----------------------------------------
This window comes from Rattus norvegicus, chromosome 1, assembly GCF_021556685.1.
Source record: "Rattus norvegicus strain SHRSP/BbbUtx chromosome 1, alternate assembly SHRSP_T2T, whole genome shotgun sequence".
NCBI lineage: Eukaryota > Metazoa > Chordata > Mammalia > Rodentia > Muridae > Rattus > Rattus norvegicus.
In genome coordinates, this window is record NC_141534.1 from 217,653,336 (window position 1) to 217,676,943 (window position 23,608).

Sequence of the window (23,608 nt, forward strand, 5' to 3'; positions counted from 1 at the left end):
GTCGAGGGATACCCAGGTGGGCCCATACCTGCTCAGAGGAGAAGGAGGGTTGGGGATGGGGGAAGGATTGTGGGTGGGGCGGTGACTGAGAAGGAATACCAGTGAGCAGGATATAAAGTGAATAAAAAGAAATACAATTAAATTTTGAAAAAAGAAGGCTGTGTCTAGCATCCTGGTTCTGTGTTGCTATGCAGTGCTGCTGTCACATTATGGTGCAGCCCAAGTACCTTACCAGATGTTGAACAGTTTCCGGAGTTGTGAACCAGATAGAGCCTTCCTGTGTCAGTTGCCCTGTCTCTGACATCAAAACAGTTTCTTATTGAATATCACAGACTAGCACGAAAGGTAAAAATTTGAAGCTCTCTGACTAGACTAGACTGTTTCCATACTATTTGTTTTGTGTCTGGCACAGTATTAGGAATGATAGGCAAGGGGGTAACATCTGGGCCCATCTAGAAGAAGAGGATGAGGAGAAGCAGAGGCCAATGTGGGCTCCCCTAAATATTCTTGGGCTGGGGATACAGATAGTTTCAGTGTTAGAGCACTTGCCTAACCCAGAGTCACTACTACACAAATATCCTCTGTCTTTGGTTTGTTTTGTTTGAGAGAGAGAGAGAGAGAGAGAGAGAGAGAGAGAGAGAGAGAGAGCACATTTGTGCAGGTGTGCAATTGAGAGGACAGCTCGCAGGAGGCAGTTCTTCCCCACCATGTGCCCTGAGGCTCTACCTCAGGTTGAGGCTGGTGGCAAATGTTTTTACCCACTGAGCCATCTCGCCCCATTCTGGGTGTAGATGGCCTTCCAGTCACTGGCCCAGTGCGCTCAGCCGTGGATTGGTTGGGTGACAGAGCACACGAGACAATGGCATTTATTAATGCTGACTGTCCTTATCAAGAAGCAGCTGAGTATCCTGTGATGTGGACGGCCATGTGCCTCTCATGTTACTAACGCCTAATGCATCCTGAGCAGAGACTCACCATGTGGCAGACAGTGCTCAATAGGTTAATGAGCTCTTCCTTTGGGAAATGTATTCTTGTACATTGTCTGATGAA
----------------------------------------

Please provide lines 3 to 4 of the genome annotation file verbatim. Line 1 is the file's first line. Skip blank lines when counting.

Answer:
NCBI lineage: Eukaryota > Metazoa > Chordata > Mammalia > Rodentia > Muridae > Rattus > Rattus norvegicus.
In genome coordinates, this window is record NC_141534.1 from 217,653,336 (window position 1) to 217,676,943 (window position 23,608).